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Old 08-24-2008, 11:03 AM   #1
davidstvz
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simple scripting question


I have a file I want to edit with a script. I want to change the first three lines (I can rewrite them completely).

I know I can use tail +4 filetoedit to get that file without the first 3 lines, but what can I use to attach some new lines to it (I know how to dump it back to the file using > filetoedit).
 
Old 08-24-2008, 11:14 AM   #2
david1941
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How about:

echo -e "New line 1 \n New line 2 \n New Line 3" >newfile; tail --lines=+4 filetoedit >> newfile ; [ and maybe: mv newfile filetoedit ]

Dave

Last edited by david1941; 08-24-2008 at 11:17 AM.
 
Old 08-24-2008, 11:25 AM   #3
davidstvz
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that should do it, I almost had it with:

line1="stuff"
line2="stuff2"
line3="stuff3"
oldfile=`tail +4 ztext`

echo $line1 > ztext
echo $line2 >> ztext
echo $line3 >> ztext
echo -e $oldfile >> ztext



But this would dump the old file into the new file without any linebreaks (I thought -e would take care of that)
 
Old 08-25-2008, 12:32 AM   #4
vikas027
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give an example, what do you have AND what do you want.
 
Old 08-25-2008, 03:18 AM   #5
Mr. C.
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davidstvz,

Assigning each line to a variable is fine for one or two lines, but obviously is quite impractical for larger problems. And you don't want to try to assign large files to a shell variable through command substitution.

There are better methods. You could use shell here documents. Try this:

Code:
{ tail +4 ztext; 
  cat <<EOF
new line 1
new line 2
new line 3
EOF
} > ztext.tmp
mv ztext.tmp ztext
You could also read the file in a shell loop, outputting each line except the first 4, and appending your extra lines.

Or you could do it via sed, perl, awk, etc. to perform the job more efficiently.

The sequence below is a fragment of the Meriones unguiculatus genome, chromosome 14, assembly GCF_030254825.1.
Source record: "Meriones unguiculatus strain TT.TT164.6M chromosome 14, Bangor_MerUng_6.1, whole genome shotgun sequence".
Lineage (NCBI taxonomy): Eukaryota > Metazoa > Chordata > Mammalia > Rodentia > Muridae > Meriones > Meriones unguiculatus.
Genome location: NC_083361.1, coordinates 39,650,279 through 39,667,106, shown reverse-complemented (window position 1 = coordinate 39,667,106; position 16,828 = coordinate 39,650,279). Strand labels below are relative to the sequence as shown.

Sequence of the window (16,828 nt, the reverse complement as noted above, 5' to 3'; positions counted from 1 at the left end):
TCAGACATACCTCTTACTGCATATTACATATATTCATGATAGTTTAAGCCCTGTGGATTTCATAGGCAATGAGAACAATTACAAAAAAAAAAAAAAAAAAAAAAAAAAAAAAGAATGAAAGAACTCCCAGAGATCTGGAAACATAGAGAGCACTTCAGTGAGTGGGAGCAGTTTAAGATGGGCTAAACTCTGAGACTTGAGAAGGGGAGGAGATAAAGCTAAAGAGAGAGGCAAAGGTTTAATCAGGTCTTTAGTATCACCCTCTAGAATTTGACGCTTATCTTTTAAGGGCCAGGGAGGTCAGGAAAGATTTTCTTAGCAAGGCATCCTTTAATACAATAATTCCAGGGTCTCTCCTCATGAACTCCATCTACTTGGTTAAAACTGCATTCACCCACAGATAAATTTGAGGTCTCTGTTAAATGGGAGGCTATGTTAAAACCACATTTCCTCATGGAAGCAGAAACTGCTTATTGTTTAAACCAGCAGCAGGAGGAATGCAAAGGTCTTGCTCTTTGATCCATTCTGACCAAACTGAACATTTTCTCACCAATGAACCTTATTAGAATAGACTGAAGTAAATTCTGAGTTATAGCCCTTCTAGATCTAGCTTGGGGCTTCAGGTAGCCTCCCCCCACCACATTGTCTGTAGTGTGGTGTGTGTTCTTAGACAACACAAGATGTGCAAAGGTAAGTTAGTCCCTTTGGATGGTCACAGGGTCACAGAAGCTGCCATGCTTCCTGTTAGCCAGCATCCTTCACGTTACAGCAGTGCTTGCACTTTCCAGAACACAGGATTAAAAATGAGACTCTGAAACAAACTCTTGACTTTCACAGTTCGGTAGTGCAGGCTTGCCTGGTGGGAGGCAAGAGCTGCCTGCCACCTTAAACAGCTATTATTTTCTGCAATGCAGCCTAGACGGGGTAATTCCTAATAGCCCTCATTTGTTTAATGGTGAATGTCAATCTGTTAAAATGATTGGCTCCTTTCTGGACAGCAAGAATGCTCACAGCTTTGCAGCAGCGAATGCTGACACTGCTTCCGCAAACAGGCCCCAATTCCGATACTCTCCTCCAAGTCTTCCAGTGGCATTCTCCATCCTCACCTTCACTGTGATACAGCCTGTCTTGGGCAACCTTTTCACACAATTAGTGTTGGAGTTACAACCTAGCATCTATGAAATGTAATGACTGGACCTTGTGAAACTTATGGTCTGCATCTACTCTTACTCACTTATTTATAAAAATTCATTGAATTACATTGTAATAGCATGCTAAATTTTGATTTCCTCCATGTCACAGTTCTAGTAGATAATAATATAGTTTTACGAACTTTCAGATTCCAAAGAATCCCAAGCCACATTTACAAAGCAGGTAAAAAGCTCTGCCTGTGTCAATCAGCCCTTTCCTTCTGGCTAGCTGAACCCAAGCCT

Old 08-25-2008, 06:10 AM   #6
jschiwal
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Code:
cat replace3.sed
1i\
line1\
line2\
line3
1,3d
sed -f bvs.sed file >newfile

Using a HERE document IMHO is a better way of doing it because the lines can be entered literally (no \) allowing easy editing. You can use it to

Code:
#!/usr/bin/env bash
TEMPFILE=/tmp/TEMP$$

cat >$TEMPFILE << EOF
line1
line2
line3
EOF
sed '1,3d' file >>$TEMPFILE
mv $TEMPFILE file
I used /tmp/TEMP$$ to create a temporary file to reduce the change of filename collision. Another trick when using C is to delete a temporary file just after opening it. The file isn't deleted until it is closed. This way if the program aborts prematurely the file will be deleted.
 
Old 08-25-2008, 06:58 AM   #7
theYinYeti
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Quote:
Originally Posted by davidstvz View Post
that should do it, I almost had it with:

line1="stuff"
line2="stuff2"
line3="stuff3"
oldfile=`tail +4 ztext`

echo $line1 > ztext
echo $line2 >> ztext
echo $line3 >> ztext
echo -e $oldfile >> ztext



But this would dump the old file into the new file without any linebreaks (I thought -e would take care of that)
That's because $line1, $line2, $line3, and $oldfile aren't enclosed in quotes (").

You can simply do this:
Code:
(cat <<-"END"
line 1
line 2
line 3
END
tail +4 input) >output
The quotes around END on the first line ensure that dollars won't be treated specially (as shell variables).

Yves.
 
Old 08-25-2008, 09:58 AM   #8
davidstvz
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Quote:
Originally Posted by theYinYeti View Post
That's because $line1, $line2, $line3, and $oldfile aren't enclosed in quotes (").

You can simply do this:
Code:
(cat <<-"END"
line 1
line 2
line 3
END
tail +4 input) >output
The quotes around END on the first line ensure that dollars won't be treated specially (as shell variables).

Yves.
I'll make some notes from this for future use. Thanks everyone.
 
  


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